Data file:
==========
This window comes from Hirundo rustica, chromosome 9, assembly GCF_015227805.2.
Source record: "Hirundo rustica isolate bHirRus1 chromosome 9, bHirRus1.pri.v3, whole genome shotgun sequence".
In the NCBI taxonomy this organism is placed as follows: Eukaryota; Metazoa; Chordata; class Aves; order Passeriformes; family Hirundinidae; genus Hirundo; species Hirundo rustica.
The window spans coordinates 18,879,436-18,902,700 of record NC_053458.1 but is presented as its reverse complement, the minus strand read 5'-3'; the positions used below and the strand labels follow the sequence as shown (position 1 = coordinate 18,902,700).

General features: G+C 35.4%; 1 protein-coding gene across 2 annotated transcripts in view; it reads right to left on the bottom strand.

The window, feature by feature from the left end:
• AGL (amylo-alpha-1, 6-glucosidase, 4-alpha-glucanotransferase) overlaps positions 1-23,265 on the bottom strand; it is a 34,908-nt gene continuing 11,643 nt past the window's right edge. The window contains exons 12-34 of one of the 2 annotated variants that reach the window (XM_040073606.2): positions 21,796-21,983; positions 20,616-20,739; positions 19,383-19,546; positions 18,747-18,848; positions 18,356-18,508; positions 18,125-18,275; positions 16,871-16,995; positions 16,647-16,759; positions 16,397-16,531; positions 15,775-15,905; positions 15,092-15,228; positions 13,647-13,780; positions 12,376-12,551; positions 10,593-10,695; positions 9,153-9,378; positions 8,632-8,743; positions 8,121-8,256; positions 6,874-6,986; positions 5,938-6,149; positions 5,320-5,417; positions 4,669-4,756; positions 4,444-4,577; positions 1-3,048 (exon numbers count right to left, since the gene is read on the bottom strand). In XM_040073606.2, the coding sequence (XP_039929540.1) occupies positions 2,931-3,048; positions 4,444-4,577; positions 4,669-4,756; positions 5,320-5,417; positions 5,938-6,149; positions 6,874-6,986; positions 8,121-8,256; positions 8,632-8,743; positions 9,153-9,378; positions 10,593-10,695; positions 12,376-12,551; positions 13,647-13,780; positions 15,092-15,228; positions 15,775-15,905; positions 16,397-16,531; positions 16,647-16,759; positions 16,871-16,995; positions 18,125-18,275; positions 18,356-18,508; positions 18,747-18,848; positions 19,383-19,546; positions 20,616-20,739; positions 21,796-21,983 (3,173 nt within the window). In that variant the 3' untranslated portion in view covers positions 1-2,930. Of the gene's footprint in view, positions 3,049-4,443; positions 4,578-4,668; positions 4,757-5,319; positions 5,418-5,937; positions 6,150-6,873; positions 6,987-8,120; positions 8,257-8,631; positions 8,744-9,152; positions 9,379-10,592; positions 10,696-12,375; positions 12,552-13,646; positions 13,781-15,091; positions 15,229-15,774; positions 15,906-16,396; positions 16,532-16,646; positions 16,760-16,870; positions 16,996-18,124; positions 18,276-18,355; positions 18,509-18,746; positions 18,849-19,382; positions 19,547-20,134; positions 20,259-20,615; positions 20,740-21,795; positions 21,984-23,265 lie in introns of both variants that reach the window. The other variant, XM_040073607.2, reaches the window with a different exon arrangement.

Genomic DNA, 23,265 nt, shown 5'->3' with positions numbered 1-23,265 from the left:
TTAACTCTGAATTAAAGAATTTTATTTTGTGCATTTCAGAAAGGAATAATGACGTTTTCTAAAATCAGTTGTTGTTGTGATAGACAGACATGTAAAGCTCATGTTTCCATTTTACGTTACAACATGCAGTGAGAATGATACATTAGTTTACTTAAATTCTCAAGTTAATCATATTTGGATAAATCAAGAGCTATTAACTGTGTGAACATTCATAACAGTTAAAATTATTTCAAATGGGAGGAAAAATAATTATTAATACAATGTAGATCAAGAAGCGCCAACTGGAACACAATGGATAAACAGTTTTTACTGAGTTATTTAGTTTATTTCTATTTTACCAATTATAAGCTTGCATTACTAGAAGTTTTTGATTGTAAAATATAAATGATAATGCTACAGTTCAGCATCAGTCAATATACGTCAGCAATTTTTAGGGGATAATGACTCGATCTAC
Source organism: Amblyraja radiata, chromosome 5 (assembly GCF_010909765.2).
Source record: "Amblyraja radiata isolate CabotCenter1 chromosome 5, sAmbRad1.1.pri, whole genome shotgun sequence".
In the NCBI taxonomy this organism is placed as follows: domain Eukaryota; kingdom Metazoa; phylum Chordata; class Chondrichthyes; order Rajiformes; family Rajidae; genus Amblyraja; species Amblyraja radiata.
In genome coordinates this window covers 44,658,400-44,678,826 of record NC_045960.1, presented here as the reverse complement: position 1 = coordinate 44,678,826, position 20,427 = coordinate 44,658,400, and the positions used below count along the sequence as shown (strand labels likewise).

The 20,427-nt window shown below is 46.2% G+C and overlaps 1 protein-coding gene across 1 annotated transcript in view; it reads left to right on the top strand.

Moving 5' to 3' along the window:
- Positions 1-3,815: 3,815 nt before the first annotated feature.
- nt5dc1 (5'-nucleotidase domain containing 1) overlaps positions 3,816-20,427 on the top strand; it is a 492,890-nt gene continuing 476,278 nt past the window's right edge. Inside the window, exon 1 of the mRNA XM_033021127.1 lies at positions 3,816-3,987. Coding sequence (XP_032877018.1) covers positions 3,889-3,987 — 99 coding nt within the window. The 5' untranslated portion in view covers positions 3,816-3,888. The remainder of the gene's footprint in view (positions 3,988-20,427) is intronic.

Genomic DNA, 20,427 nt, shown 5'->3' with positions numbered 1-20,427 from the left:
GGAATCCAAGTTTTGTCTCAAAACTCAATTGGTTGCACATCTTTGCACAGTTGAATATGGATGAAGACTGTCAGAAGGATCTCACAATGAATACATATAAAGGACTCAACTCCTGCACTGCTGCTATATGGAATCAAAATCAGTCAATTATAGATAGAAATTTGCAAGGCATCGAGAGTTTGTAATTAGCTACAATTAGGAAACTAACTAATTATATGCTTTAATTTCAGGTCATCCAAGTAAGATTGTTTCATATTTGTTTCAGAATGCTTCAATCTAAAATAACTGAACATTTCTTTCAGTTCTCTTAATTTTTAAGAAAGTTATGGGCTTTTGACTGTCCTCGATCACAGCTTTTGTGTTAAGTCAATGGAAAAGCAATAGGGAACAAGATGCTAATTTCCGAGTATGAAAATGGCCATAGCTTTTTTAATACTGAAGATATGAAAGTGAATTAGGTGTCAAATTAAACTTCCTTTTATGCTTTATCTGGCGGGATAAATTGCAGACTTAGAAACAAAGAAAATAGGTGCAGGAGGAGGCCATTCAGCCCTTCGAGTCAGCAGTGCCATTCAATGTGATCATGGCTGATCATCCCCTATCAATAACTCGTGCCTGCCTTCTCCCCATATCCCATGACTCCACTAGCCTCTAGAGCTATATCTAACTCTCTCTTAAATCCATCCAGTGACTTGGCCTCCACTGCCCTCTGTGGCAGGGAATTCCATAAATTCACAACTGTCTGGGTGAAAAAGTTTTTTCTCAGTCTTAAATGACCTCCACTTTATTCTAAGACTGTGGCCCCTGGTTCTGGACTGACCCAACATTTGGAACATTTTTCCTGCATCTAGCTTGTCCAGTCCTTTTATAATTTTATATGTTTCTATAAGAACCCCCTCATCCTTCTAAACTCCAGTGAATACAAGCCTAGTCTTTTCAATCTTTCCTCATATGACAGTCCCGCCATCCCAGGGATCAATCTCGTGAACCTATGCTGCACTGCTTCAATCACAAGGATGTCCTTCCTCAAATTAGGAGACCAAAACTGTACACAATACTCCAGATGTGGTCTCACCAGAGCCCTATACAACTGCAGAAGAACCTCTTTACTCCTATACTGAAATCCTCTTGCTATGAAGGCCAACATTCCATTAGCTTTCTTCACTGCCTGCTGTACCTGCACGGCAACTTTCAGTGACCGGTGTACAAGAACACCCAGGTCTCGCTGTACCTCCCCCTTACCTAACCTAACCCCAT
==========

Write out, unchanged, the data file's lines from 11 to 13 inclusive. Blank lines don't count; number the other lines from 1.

Source record: "Amblyraja radiata isolate CabotCenter1 chromosome 5, sAmbRad1.1.pri, whole genome shotgun sequence".
In the NCBI taxonomy this organism is placed as follows: domain Eukaryota; kingdom Metazoa; phylum Chordata; class Chondrichthyes; order Rajiformes; family Rajidae; genus Amblyraja; species Amblyraja radiata.
In genome coordinates this window covers 44,658,400-44,678,826 of record NC_045960.1, presented here as the reverse complement: position 1 = coordinate 44,678,826, position 20,427 = coordinate 44,658,400, and the positions used below count along the sequence as shown (strand labels likewise).